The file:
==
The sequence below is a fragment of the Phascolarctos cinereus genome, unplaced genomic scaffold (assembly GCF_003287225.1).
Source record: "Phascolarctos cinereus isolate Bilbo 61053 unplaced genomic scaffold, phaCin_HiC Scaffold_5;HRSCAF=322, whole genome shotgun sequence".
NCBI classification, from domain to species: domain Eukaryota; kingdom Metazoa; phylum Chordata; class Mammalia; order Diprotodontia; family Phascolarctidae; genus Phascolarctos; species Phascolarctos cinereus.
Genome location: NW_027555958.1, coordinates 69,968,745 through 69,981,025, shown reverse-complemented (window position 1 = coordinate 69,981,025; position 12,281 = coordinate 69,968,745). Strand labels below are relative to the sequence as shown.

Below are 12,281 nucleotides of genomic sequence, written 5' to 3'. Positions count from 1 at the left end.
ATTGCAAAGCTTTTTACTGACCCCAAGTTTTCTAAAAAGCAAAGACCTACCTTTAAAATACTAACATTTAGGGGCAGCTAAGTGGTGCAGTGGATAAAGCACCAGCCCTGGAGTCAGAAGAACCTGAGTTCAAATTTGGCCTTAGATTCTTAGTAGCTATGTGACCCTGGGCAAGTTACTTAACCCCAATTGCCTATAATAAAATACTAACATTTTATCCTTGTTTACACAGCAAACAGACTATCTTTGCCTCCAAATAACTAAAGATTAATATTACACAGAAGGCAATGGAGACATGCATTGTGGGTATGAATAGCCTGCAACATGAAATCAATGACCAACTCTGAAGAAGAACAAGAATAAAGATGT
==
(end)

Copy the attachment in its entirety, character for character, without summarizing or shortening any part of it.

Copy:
The sequence below is a fragment of the Phascolarctos cinereus genome, unplaced genomic scaffold (assembly GCF_003287225.1).
Source record: "Phascolarctos cinereus isolate Bilbo 61053 unplaced genomic scaffold, phaCin_HiC Scaffold_5;HRSCAF=322, whole genome shotgun sequence".
NCBI classification, from domain to species: domain Eukaryota; kingdom Metazoa; phylum Chordata; class Mammalia; order Diprotodontia; family Phascolarctidae; genus Phascolarctos; species Phascolarctos cinereus.
Genome location: NW_027555958.1, coordinates 69,968,745 through 69,981,025, shown reverse-complemented (window position 1 = coordinate 69,981,025; position 12,281 = coordinate 69,968,745). Strand labels below are relative to the sequence as shown.

Below are 12,281 nucleotides of genomic sequence, written 5' to 3'. Positions count from 1 at the left end.
ATTGCAAAGCTTTTTACTGACCCCAAGTTTTCTAAAAAGCAAAGACCTACCTTTAAAATACTAACATTTAGGGGCAGCTAAGTGGTGCAGTGGATAAAGCACCAGCCCTGGAGTCAGAAGAACCTGAGTTCAAATTTGGCCTTAGATTCTTAGTAGCTATGTGACCCTGGGCAAGTTACTTAACCCCAATTGCCTATAATAAAATACTAACATTTTATCCTTGTTTACACAGCAAACAGACTATCTTTGCCTCCAAATAACTAAAGATTAATATTACACAGAAGGCAATGGAGACATGCATTGTGGGTATGAATAGCCTGCAACATGAAATCAATGACCAACTCTGAAGAAGAACAAGAATAAAGATGT